Tuesday, February 12, 2019

On (feature) writing

I spent a fine hour-plus on February 11, 2019, speaking to Phil Eil's feature-writing class at Brown University. Hopefully imparted some guidance these young writers can use to good purpose. Walked through a few of my pieces, including the January 27, 2019 "Redemption: The Fall and Rise of Mark Gonsalves"; the March 2, 2003, "The Station Nightclub Fire Takes an Emotional Toll on Virtually Every Rhode Islander, from Little Compton to Burrillville"; and the November 26, 1989, "Children of Poverty: Behind From the Start. Poor Children, a Vicious Circle."




I closed the afternoon with a list of writing tips. Not big on lists, and not sure if I've ever compiled one on non-fiction writing (fiction's a whole 'nother animal), but it seemed appropriate, a distillation of where an obsession with writing since childhood has left me at this stage of my career. Here it is:


1. Get out.
Out of the office, newsroom, dorm, study, wherever. Into the world. Among people.

2. Find a critic.
Someone who will honestly, if gently, read and critique drafts of your work. And ideas before they are work. Need not necessarily be a fellow writer, just someone with intelligence, taste and perception. And with your critic, leave your ego aside and listen.

3. Kill your darlings.
Time-honored tip. That cute, clever, brilliant turn of phrase? It's not.

4. Read "On Writing." At least twice.
Stephen King's timeless, timely memoir of the craft, as he calls it, is for my money the best investment any writer -- of fiction or non-fiction -- can make. There are numerous writing guides, to be sure, many by teachers and coaches, and those are valuable, too. But only a working master of the language can speak from such depths of the soul. And, yes, adverbs are the enemy.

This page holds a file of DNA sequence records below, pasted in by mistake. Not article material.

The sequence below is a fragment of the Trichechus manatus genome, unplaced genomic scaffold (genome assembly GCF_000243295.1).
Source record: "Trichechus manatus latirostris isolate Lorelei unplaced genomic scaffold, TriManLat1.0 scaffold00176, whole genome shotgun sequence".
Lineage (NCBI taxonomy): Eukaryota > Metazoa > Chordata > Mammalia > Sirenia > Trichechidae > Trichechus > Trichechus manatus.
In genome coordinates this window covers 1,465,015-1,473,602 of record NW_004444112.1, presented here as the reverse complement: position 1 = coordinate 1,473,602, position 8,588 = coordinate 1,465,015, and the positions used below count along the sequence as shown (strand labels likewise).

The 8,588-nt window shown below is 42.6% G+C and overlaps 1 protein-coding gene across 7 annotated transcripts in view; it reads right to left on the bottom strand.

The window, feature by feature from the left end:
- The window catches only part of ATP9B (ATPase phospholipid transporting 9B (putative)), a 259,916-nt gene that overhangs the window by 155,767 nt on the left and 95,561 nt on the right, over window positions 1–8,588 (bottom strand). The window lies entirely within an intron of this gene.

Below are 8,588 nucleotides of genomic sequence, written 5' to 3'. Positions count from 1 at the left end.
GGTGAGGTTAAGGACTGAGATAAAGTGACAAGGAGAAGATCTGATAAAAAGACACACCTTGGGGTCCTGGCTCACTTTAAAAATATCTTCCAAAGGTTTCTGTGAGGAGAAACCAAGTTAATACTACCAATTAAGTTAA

5. Have heart. 
This is the intangible of the business, the philosophy and belief system of not just the writer but the person that separates the best from the rest, if you'll pardon the cliche (Rule 6: Kill your cliches). And how true. One must empathize, which begins with listening. Whether you are writing about a man whose failed suicide jump leads him to inspiration, as I did in "Redemption," or a frog on the verge of disappearing, as the Pulitzer- and Pell-Prize winning Elizabeth Kolbert of The New Yorker does in "The Sixth Extinction," the best writers care. And possess passion.

There's a lot more that could go on this list, of course (discipline, reading, curiosity, etc. etc.), and I chose an arbitrary number, but these five are a good start. Good luck, Brown students -- and all students and practitioners of the craft! And as you move through your wonderful careers, remember those who helped you, and give back, as I have tried to do.

2 comments:

  1. Good advice. The only thing I would say is that "Kill Your Darlings" isn't always the right call. Writers like Gene Weingarten and David Finkel; novelists like E. Annie Proulx and Cormac McCarthy all have amazing turns of phrase. Take them out and you make the reader's experience a little drier. Be willing to kill your darlings if your critics hate them. But I worry some young writers read the rule as a command to steer away from colorful or humorous writing. In collection of your old stuff, including the ASNE winning series I bet I could find some wonderful turns of phrase. Just a thought.

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    1. Sorry it didn't enter my name. Mark in Milwaukee.

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